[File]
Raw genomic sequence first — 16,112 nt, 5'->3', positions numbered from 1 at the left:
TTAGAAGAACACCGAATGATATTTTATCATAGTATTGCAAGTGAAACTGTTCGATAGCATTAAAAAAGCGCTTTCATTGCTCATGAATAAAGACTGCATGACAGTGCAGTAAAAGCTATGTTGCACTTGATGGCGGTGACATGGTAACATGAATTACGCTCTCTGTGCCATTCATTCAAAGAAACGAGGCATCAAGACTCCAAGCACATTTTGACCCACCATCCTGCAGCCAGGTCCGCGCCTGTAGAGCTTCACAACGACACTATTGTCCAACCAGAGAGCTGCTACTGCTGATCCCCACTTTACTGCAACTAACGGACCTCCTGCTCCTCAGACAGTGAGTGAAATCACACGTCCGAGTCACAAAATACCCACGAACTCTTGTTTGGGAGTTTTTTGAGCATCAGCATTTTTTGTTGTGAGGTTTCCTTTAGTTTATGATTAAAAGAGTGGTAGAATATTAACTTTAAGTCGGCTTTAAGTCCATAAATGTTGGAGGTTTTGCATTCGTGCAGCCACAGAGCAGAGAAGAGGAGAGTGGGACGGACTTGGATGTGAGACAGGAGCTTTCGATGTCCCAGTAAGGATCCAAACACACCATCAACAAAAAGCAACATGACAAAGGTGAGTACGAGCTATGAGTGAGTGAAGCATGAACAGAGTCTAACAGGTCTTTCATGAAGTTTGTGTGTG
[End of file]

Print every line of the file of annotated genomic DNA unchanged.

Raw genomic sequence first — 16,112 nt, 5'->3', positions numbered from 1 at the left:
TTAGAAGAACACCGAATGATATTTTATCATAGTATTGCAAGTGAAACTGTTCGATAGCATTAAAAAAGCGCTTTCATTGCTCATGAATAAAGACTGCATGACAGTGCAGTAAAAGCTATGTTGCACTTGATGGCGGTGACATGGTAACATGAATTACGCTCTCTGTGCCATTCATTCAAAGAAACGAGGCATCAAGACTCCAAGCACATTTTGACCCACCATCCTGCAGCCAGGTCCGCGCCTGTAGAGCTTCACAACGACACTATTGTCCAACCAGAGAGCTGCTACTGCTGATCCCCACTTTACTGCAACTAACGGACCTCCTGCTCCTCAGACAGTGAGTGAAATCACACGTCCGAGTCACAAAATACCCACGAACTCTTGTTTGGGAGTTTTTTGAGCATCAGCATTTTTTGTTGTGAGGTTTCCTTTAGTTTATGATTAAAAGAGTGGTAGAATATTAACTTTAAGTCGGCTTTAAGTCCATAAATGTTGGAGGTTTTGCATTCGTGCAGCCACAGAGCAGAGAAGAGGAGAGTGGGACGGACTTGGATGTGAGACAGGAGCTTTCGATGTCCCAGTAAGGATCCAAACACACCATCAACAAAAAGCAACATGACAAAGGTGAGTACGAGCTATGAGTGAGTGAAGCATGAACAGAGTCTAACAGGTCTTTCATGAAGTTTGTGTGTG